For 48-722: Building Performance Modelling
By Afshan Rehman, Xianlong Xia and Yaxian Zheng
Part-1: Conceptual Energy Analysis
In this part, we run conceptual energy analysis (CEA) on a shoe box model created on REVIT to understand the effect of orientation, form, building envelope, etc on the energy use intensity and how they can help us make early design decisions.
By keeping the building footprint and height constant we work with different forms and orientations and analyse how massing plays a role on a buildings total energy performance. We run this experiment for 2 cities with 2 extreme climates - Pittsburgh and Miami.
By using these two cities we are able to understand how a building with more heating degree days requires a different building construction from a city with more cooling degree days despite both showing the need for insulation - one to keep the heat in and one to keep the heat out.
We make a few baseline assumptions for an office building and change the form, window to wall ratio, wall assembly, roof assembly, slab assembly, window glazing properties, orientation and shading depth to arrive at the best design option.
We also compare these values to the baseline model and national benchmarks like ASHRAE and IECC to understand where we stand and how much impact a designer's decision can make.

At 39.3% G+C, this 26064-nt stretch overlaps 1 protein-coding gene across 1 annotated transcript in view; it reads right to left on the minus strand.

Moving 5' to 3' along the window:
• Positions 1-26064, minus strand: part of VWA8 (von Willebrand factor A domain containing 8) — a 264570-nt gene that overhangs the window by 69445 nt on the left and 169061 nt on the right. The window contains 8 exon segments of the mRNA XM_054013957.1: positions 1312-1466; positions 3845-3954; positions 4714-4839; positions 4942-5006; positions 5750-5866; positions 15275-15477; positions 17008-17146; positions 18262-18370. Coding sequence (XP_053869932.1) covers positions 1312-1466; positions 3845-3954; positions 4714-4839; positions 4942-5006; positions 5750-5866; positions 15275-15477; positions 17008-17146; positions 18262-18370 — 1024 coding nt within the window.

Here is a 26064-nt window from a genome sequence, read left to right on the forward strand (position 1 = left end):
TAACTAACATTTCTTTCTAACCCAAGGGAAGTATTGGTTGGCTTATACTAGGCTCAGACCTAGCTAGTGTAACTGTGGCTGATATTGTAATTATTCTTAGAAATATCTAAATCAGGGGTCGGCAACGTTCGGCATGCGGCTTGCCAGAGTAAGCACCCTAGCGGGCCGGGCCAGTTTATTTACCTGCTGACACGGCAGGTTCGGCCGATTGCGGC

Part-2: building energy model on ies-ve
In this part of the study, we perform energy simulations to get familiarised with IES-VE. We take the Energy Information Centre in Pittsburgh as a building case.
We run the simulations in 2 parts - Baseline and Best Case. This model is used as a guideline to measure the effect that modifications on roof, wall, floor, slab constructions; equipment, occupancy, lighting densities and scheduling have on the final EUI. The values for each are changed parametrically one-factor at a time and the best values are combined to develop a final best performing case building energy model.
The final energy performance simulation results show a decrease in EUI by 1.08% from the baseline model. Though the change is not great, when the loads are observed individually the most reduction can be seen in cooling loads of 7.6% followed by equipment load of 2.9%. Because the cooling loads are reduced, the annual electricity consumption reduces by 2.5%.
Part-3: hvac design on design builder/energy plus
In this part we study the detailed and advanced effects of site and weather data on zoning, operations and schedules, construction assembly and HVAC design. Two types of HVAC systems are modelled. One is the baseline HVAC with “CAV reheat with a boiler and air-cooled chiller” and an alternative HVAC system with “VAV terminal reheat with a boiler and water-cooled chiller”. Both the HVAC models are simulated with both the construction assemblies. The four results are compared to understand how HVAC design and building envelope design plays a great role in energy consumption.
The difference between the two systems is that the CAV system has constant air volume for each zone, and when the load changes it changes the temperature of supply air instead of the volume. Compared with the VAV system, the CAV system has no damper in its air terminal.
EUI values of VAV vs. CAV models
The model with original envelope design and CAV system shows the most energy consumption compared with the other three models, with source EUI of 532.2 kWh/m2. Compared with this mode, the optimised enclosure alone could reduce the EUI by 10.8% and the utilisation of the VAV system could reduce the EUI by 48.3%.